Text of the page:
Implications of mandatory labeling of GM food in India: Evidence from the supply side
AbstractWe assess the supply-side economic implications of introducing a strict mandatory labeling policy for genetically modified (GM) food in India as proposed in 2006. We apply our analysis to the case of cottonseed oil and soybean oil, two products that would be the first affected by such regulation. We find that GM food labeling would generate adjustment and implementation costs and consumer benefits would not always be visible and would highly depend on the degree of enforcement.
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Bibliographic InfoArticle provided by Elsevier in its journal Food Policy.
Volume (Year): 37 (2012)
Issue (Month): 4 ()
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Web page: http://www.elsevier.com/locate/foodpol
Genetically modified food; Labeling; India; Oilseeds;
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- Loureiro, Maria L. & Hine, Susan, 2004. "Preferences and willingness to pay for GM labeling policies," Food Policy, Elsevier, vol. 29(5), pages 467-483, October.
- Guillaume P. Gruère & Colin A. Carter & Y. Hossein Farzin, 2008. "What labelling policy for consumer choice? The case of genetically modified food in Canada and Europe," Canadian Journal of Economics, Canadian Economics Association, vol. 41(4), pages 1472-1497, November.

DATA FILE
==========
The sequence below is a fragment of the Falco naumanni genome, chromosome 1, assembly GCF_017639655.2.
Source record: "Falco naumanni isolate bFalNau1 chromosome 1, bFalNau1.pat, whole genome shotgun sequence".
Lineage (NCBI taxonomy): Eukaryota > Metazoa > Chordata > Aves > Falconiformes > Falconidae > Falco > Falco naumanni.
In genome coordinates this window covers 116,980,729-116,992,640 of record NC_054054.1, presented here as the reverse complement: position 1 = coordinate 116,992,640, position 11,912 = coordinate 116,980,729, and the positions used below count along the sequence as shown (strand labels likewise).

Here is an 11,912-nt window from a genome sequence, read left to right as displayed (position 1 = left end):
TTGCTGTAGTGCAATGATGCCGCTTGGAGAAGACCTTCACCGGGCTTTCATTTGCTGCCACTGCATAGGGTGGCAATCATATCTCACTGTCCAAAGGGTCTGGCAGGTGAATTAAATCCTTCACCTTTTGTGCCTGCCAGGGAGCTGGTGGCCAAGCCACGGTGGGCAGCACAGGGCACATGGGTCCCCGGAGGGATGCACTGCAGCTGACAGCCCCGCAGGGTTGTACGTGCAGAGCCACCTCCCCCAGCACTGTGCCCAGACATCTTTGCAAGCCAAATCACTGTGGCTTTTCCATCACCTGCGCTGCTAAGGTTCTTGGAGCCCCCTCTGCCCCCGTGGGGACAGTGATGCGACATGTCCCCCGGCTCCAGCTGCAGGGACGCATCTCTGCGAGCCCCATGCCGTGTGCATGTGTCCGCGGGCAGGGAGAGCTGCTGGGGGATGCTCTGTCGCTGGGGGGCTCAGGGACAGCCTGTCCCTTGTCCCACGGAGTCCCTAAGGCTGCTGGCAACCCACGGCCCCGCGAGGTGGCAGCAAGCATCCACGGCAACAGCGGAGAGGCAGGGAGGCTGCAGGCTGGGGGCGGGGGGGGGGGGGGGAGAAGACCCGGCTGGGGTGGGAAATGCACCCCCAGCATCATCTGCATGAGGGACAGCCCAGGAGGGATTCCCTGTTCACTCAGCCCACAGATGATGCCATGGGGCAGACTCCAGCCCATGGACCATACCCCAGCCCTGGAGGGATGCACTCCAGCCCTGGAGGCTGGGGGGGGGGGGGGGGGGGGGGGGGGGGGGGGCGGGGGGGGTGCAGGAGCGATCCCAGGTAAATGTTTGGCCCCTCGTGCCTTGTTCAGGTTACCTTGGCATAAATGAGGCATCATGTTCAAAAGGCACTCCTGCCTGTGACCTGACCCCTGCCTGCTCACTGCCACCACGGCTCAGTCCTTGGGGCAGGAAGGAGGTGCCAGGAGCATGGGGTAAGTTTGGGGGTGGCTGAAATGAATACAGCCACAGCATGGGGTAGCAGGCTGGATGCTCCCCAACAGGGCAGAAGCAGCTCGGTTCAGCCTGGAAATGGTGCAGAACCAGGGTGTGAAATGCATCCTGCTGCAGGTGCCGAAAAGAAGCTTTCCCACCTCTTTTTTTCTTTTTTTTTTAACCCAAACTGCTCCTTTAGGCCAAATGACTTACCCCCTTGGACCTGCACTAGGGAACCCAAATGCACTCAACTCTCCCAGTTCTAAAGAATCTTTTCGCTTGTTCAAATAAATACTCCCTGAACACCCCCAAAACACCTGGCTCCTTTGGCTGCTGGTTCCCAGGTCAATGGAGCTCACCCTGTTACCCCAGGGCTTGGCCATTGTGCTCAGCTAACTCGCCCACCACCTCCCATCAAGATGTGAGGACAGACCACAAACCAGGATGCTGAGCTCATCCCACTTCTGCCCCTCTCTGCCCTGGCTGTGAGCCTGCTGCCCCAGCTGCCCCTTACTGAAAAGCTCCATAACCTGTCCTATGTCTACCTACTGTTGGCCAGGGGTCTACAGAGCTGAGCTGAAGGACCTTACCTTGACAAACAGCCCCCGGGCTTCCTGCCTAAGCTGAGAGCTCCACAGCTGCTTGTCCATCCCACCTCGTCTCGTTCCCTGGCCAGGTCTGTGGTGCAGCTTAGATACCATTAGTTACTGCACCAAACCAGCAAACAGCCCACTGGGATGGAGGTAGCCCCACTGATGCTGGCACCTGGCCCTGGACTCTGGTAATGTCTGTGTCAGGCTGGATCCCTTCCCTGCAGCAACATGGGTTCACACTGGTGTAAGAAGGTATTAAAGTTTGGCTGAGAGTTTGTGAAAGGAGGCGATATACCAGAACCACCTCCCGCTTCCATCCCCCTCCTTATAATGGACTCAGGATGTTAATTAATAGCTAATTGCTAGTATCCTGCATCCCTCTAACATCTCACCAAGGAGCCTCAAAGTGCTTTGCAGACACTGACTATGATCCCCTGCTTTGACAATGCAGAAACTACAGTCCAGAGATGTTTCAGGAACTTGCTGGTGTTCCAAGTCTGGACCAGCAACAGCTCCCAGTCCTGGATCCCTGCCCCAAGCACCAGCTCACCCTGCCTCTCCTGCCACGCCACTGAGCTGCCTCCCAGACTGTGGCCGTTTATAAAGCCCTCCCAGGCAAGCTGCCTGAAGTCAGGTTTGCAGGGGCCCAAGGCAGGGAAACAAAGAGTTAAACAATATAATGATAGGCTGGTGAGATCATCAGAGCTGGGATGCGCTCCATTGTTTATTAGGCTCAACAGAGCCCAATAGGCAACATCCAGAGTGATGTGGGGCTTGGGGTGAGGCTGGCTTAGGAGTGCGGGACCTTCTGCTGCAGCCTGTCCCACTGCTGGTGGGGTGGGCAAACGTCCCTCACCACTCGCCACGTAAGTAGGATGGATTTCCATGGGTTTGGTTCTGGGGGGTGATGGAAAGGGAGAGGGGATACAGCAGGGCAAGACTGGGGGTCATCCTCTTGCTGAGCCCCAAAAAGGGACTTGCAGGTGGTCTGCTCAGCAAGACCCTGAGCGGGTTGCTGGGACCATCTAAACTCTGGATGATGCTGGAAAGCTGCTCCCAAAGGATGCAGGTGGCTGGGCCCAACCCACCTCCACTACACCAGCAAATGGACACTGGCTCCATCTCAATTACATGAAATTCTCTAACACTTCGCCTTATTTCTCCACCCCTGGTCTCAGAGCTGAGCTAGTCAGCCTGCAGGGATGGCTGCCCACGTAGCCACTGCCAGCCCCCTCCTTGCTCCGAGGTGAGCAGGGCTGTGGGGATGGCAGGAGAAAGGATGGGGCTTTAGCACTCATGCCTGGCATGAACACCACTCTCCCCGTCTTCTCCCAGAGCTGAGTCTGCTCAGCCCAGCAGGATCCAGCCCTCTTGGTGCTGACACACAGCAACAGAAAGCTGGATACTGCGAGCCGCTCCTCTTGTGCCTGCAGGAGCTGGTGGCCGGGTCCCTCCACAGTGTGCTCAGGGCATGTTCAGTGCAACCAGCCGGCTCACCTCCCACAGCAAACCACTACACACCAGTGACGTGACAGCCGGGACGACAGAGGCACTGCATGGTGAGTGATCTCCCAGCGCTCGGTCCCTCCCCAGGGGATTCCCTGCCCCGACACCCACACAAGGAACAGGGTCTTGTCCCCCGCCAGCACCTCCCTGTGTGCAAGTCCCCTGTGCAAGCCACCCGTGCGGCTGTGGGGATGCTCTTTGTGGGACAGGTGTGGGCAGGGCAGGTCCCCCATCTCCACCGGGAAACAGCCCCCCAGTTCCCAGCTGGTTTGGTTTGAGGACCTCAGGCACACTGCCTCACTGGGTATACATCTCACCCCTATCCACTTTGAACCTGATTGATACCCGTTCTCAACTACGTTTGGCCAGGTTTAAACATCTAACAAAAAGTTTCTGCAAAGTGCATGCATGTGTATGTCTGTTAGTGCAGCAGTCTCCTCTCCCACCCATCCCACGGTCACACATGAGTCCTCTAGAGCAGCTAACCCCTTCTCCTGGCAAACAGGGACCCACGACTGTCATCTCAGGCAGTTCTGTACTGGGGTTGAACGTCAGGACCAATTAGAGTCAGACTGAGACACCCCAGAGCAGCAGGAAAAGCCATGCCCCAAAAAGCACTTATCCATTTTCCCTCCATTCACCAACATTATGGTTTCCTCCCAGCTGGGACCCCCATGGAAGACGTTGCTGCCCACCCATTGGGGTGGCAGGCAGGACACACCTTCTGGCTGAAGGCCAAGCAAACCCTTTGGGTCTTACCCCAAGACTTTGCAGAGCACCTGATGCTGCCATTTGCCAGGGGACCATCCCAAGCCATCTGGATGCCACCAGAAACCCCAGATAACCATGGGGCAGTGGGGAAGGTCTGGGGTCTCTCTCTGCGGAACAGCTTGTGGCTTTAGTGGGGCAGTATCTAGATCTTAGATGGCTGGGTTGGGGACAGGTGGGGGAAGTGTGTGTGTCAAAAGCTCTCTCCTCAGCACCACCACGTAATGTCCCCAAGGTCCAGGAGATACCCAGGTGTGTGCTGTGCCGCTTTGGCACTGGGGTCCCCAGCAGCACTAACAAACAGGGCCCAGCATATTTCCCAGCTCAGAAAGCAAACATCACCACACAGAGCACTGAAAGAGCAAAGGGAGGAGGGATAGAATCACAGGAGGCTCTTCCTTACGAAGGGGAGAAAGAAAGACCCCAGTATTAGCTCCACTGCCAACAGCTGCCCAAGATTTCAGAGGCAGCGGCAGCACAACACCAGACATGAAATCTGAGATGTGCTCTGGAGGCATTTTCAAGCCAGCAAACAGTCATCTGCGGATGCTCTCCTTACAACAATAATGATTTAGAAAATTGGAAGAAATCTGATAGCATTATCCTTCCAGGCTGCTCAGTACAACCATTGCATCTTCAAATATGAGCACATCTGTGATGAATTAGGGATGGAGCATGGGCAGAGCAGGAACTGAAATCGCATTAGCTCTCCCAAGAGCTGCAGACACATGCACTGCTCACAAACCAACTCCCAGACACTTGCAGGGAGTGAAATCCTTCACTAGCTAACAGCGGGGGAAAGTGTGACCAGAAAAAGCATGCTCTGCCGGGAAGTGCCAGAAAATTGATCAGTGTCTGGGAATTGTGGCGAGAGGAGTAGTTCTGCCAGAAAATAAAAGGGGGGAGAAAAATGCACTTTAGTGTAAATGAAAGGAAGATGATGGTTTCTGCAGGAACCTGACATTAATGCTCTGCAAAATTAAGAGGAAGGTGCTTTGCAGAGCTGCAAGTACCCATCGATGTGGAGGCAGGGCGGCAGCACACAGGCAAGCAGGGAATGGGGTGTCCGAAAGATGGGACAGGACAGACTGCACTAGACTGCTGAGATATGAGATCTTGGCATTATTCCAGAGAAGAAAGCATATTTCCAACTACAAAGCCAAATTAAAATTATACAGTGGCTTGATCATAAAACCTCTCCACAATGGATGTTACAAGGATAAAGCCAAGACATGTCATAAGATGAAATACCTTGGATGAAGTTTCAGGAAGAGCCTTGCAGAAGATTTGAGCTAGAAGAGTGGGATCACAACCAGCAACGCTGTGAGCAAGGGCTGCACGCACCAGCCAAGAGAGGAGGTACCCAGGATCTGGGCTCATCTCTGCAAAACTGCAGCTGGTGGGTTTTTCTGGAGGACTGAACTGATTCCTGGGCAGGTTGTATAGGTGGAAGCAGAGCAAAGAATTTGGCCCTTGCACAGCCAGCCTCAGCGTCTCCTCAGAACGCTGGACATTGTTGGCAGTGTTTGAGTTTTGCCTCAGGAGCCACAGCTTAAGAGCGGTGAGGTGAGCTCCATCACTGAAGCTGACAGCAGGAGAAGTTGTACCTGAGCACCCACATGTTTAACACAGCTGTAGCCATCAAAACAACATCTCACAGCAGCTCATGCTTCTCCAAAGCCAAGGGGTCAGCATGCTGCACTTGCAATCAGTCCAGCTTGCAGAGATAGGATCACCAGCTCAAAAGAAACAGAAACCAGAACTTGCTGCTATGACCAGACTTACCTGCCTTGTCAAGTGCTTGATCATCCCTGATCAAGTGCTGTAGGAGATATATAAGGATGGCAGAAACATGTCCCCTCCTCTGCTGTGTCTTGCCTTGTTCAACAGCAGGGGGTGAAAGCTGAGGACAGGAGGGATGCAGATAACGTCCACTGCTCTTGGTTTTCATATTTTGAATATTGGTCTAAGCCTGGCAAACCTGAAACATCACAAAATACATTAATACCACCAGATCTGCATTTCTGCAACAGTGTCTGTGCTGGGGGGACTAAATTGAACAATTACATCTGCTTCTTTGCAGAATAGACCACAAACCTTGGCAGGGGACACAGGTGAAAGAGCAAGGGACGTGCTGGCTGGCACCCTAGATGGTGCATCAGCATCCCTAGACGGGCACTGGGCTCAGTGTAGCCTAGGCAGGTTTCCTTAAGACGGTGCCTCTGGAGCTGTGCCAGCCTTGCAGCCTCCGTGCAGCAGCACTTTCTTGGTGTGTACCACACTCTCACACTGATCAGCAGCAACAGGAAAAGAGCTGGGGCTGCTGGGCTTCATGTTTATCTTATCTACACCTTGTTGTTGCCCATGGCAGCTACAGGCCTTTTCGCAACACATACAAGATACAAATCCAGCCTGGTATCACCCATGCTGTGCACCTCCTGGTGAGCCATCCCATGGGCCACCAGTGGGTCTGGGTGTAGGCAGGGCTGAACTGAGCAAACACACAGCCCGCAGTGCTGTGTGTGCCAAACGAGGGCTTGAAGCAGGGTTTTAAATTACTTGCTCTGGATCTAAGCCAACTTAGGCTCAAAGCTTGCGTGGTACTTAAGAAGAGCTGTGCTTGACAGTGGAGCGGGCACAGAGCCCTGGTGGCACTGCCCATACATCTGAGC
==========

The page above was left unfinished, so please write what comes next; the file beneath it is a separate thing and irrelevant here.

- Roe, Brian & Teisl, Mario F., 2007. "Genetically modified food labeling: The impacts of message and messenger on consumer perceptions of labels and products," Food Policy, Elsevier, vol. 32(1), pages 49-66, February.
- Anand Alok & Mittelhammer Ron C & McCluskey Jill J, 2007. "Consumer Response to Information and Second-Generation Genetically Modified Food in India," Journal of Agricultural & Food Industrial Organization, De Gruyter, vol. 5(1), pages 1-20, October.
- Vijesh V. Krishna & Matin Qaim, 2008. "Consumer Attitudes toward GM Food and Pesticide Residues in India," Review of Agricultural Economics, Agricultural and Applied Economics Association, vol. 30(2), pages 233-251.
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